Kinda like that amazingly beautiful dress you bought because, well,  it was gorgeous and you’ll need it someday (natch). I still have an adorable fuschia silk waiting in the back of my closet for my next cruise.  Never mind that I’ll look like a pink round tennis ball. It’s there to inspire me to get in better shape and dream of new travel adventures.

This post will, hopefully, be your inspiration to repurpose your under-utilized ebook content.  After all, you already spent the time creating it.  Why not put that energy to good use and make some cash from the content?

Recycle your ebook into a new online offering & gain a new income stream (Tweet this!)

What can you do with an aging ebook?  Here are three ideas How about you share your ideas in the Comments, ok?

3 Ways to Repurpose Your Old Ebook

1.Turn your ebook into social media content

Finding more valuable content to share on social media can seem like a job, can’t it?  Even using all the great curation tools like or Google Alerts which bring news to you, it still takes a lot of time to sort, compose, create an image and share.  Gosh, I’m tired just writing that.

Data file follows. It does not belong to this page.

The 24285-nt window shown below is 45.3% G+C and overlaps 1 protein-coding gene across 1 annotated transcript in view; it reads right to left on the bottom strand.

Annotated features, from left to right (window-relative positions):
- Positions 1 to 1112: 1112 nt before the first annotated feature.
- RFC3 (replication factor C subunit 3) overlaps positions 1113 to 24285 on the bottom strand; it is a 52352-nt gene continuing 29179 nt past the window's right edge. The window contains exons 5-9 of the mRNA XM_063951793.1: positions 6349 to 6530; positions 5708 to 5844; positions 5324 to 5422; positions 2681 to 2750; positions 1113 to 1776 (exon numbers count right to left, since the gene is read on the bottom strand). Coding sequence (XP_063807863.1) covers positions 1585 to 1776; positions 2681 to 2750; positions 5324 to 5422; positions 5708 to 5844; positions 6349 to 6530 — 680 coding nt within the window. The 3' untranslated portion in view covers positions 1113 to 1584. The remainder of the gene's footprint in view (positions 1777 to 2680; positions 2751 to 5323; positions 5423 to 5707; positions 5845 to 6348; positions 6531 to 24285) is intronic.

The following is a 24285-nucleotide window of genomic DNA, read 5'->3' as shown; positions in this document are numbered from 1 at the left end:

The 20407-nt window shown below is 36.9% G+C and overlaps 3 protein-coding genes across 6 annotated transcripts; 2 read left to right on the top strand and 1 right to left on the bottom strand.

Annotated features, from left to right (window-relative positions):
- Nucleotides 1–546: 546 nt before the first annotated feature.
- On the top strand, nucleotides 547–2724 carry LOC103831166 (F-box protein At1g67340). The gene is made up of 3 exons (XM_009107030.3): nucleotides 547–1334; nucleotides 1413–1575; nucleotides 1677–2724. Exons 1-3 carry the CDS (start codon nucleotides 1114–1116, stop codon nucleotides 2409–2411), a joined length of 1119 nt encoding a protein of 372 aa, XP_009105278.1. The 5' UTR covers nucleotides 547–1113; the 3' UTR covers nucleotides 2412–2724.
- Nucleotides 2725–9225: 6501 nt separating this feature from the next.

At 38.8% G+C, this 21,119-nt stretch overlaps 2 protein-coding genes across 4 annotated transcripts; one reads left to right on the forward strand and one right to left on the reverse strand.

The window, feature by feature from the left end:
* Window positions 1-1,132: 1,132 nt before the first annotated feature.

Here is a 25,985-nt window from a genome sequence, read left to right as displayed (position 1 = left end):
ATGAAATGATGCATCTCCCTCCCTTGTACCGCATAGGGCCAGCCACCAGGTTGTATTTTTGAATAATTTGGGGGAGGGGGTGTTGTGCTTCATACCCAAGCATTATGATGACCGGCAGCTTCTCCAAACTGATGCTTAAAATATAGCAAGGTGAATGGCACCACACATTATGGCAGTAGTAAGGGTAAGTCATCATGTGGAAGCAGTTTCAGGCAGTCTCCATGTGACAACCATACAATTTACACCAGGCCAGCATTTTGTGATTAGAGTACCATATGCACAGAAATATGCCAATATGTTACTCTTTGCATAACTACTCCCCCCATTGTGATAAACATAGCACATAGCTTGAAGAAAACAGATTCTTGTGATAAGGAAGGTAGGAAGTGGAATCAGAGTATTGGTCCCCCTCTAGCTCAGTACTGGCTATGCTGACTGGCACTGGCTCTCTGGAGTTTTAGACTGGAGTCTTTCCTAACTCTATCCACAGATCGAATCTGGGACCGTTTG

Upcycle your ebook by using excerpts as social media posts.  Boost engagement on Google Plus.  Dab a little on your Facebook status.  Pick out a provocative question to ask in your G+ community. Quote an excerpt on Twitter with a link back to your blog.  Share a graph or chart as an infographic.

Hello. I can almost hear your eyes rolling back in your head.  No, this isn’t more work.  Quite the opposite.  Recycling saves you time, provides content and gives you a second shot at brushing up your writing.  By the way, you can find help to get all of this done for you.

2. Give your ebook a makeover

I love to get a few new clothes for spring to refresh my wardrobe and get ready for summer (yeah summer!!!)  Your ebook might do well with a makeover, too.  How about changing your ebook cover?  Their styles go in and out of fashion, too.

Upcycle your ebooks’ looks, inside and out. Most ebooks are created simply without a lot of book design, which is fine. But sometimes the wrong title or cover can impact sales.  An older book with less than stellar sales could be a blockbuster with a new look. One place I see well-intentioned authors go wrong is with  book interiors that are poorly formatted and look amateurish.